An entrepreneurial company with limited liability (in German: Unternehmergesellschaft (haftungsbeschränkt)) is a German form of a private limited company, usually established as an alternative to a German corporation or GmbH (limited liability) entity. Companies organized as an entrepreneurial company have the suffix ‘UG (haftungsbeschränkt)’ appended to their names.


The German government introduced the UG primarily to act as an alternative to establishing a traditional corporation.[1] A UG established under German law is not a new type of legal entity; rather, it is a limited liability company similar to a GmbH, with the exception that, unlike the GmbH, it is not required to meet the legally mandated €25,000 share capital required of a GmbH—a UG can be established with as little as one euro of paid-in capital. However, a UG is still a separate legal entity from its owners and is fully liable for paying corporation taxes and publishing annual financial statements. UG entities can be recognized as not-for-profit, under the right conditions.

The UG form has been met with great interest, especially by start-up companies and other entrepreneurs. As of January 1, 2012, there had been 64,371 of such companies formed. Since then, traditional corporations have been reduced in importance, having largely been supplanted by the UG (and also the GmbH) among new companies being formed.[2]

Formation and requirements

Forming a UG is relatively similar to forming a closely related GmbH entity, however the UG is exempt from some of the capital rules applicable to a GmbH.

Company name

The company must bear the title “Unternehmergesellschaft (haftungsbeschränkt)” or, as an abbreviated form, “UG (haftungsbeschränkt)” (§ 5a GmbHG). Unternehmergesellschaft means entrepreneurial company and the German word haftungsbeschränkt means “limited liability”.[3] It signifies the fact that the owners of the company have limited liability for the company’s debts.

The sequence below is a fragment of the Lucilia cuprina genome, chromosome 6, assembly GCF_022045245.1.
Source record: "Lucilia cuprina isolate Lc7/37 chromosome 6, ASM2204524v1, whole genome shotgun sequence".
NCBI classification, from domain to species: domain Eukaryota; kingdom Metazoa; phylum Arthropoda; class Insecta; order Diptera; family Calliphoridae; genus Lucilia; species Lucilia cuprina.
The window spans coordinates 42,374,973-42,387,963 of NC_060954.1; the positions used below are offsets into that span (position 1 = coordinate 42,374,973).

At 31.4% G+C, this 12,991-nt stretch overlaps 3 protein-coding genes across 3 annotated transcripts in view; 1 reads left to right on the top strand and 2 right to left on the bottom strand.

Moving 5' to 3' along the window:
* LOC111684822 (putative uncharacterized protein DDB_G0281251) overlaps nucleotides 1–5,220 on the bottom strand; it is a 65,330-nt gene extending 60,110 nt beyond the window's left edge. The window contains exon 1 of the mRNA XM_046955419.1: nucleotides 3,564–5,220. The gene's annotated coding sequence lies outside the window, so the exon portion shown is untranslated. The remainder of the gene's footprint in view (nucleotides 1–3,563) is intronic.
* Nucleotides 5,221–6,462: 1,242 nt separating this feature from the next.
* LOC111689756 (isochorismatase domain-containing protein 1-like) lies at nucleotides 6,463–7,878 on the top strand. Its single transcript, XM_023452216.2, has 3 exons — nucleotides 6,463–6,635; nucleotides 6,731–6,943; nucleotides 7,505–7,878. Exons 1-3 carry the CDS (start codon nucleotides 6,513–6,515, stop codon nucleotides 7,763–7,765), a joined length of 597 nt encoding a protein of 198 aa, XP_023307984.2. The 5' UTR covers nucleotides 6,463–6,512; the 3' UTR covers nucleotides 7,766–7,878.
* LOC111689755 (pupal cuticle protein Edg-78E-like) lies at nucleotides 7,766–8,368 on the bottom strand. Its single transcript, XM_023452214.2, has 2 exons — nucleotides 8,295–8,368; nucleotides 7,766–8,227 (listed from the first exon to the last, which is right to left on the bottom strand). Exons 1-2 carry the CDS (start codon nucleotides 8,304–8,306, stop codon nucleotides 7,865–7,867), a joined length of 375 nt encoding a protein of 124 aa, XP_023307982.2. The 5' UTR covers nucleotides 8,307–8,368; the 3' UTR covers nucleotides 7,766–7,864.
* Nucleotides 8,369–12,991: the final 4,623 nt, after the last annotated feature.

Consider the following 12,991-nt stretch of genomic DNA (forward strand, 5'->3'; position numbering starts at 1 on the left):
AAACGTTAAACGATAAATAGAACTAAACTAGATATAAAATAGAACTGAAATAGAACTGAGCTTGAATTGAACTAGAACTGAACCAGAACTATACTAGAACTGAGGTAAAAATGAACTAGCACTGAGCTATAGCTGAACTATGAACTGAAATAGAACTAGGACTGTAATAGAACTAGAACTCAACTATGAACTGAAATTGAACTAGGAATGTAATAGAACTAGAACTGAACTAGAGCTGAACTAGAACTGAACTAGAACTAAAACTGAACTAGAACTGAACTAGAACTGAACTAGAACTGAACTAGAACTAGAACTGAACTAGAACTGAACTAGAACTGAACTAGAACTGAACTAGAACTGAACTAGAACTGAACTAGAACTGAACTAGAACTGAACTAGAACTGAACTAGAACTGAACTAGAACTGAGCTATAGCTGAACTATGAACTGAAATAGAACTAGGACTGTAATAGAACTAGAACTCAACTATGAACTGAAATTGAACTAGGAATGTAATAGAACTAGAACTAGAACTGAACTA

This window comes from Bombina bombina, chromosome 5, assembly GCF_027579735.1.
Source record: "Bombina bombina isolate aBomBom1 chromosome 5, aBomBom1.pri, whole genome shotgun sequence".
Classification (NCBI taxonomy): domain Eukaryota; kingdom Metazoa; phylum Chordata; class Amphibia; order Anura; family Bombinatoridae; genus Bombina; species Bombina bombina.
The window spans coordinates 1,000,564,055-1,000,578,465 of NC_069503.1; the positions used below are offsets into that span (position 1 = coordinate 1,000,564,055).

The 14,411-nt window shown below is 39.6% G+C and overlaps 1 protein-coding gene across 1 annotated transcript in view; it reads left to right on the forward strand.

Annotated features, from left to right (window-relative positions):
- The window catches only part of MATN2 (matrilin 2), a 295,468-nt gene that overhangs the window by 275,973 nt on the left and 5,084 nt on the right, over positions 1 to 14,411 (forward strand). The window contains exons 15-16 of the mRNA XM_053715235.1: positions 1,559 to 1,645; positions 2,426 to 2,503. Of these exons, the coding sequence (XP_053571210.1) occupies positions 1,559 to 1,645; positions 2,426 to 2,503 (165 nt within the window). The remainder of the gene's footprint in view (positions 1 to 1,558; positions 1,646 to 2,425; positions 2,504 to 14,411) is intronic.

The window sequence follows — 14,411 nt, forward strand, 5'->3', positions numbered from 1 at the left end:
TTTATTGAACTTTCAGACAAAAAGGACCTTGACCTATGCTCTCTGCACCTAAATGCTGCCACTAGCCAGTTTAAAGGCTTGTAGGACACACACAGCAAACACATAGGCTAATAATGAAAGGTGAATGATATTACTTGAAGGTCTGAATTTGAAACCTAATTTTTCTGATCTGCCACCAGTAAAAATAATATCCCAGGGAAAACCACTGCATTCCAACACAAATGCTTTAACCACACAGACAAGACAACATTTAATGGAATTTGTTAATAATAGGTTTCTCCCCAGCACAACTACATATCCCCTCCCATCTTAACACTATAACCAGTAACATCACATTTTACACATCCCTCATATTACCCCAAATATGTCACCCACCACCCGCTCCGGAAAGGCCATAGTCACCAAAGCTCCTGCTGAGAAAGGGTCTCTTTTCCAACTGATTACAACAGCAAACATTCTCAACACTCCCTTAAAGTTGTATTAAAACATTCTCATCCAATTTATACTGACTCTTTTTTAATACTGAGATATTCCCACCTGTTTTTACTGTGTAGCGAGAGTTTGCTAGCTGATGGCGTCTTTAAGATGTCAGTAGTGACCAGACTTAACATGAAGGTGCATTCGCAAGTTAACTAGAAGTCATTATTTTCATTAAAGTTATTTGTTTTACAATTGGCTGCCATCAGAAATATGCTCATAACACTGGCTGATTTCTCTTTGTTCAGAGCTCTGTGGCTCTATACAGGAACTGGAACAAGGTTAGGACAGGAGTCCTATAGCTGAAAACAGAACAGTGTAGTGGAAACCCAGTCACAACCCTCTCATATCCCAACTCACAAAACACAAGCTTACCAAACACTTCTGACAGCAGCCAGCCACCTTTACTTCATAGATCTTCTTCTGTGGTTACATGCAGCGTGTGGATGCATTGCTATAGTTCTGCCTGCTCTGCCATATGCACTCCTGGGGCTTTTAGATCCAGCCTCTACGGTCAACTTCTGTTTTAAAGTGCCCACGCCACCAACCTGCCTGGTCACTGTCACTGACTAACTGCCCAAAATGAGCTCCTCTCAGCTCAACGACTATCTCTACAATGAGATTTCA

Share capital

The nominal amount of the business’ shares – the so-called “ordinary capital” – as defined in the company agreement, must be provided after the foundation of the company and before its registration into the commercial register ( § 5a para 2 GmbHG). The total capital stock must be at least one euro. In practice, amounts of up to €1,000 are usually chosen.

If the total amount of share capital exceeds EUR 25,000, then a GmbH is usually formed instead of a UG. (§ 5a para. 1 p. 1 GmbHG). In contrast to the GmbH form, no contribution in kind is permitted for a UG. The share capital must be paid immediately in full as a cash contribution (§ 5a (2) GmbHG). If capital of EUR 12,500 is available, either a UG (limited liability) with a share capital of EUR 12,500 can be established, or a limited liability company in the original sense, in which only half of the share capital of at least EUR 25,000 has to be paid.

Source: Entrepreneurial company (Germany), (last visited Nov. 15, 2021).

Gesellschaft mit beschränkter Haftung

A Gesellschaft mit beschränkter Haftung ([ɡəˈzɛlʃaft mɪt bəˌʃʁɛŋktɐ ˈhaftʊŋ], abbreviated GmbH [ɡeːʔɛmbeːˈhaː] and also GesmbH in Austria), meaning “company with limited liability”, is a type of legal entity very common in Germany, Austria, Switzerland (where it is equivalent to a société à responsabilité limitée), and Liechtenstein. It is an entity broadly equivalent with the private limited company in the United Kingdom and many Commonwealth countries, and the limited liability company (LLC) in the United States. The name of the GmbH form emphasizes the fact that the owners (Gesellschafter, also known as members) of the entity are not personally liable or credible for the company’s debts.[1][2] GmbHs are considered legal persons under German, Swiss, and Austrian law. Other variations include mbH (used when the term Gesellschaft is part of the company name itself), and gGmbH (gemeinnützige GmbH) for non-profit companies.

The GmbH has become the most common corporation form in Germany because the AG (Aktiengesellschaft), the other major company form corresponding to a stock corporation, was much more complicated to form and operate until recently.[3][4]

Requirements of formation

A GmbH is formed in three stages: the founding association, which is regarded as a private partnership with full liability of the founding partners/members; the founded company (often styled as “GmbH i.G.”, with “i.G.” standing for in Gründung – literally “in the founding stages”, with the meaning of “registration pending”); and finally the fully registered GmbH. Only the registration of the company in the Commercial Register (Handelsregister) provides the GmbH with its full legal status.[citation needed]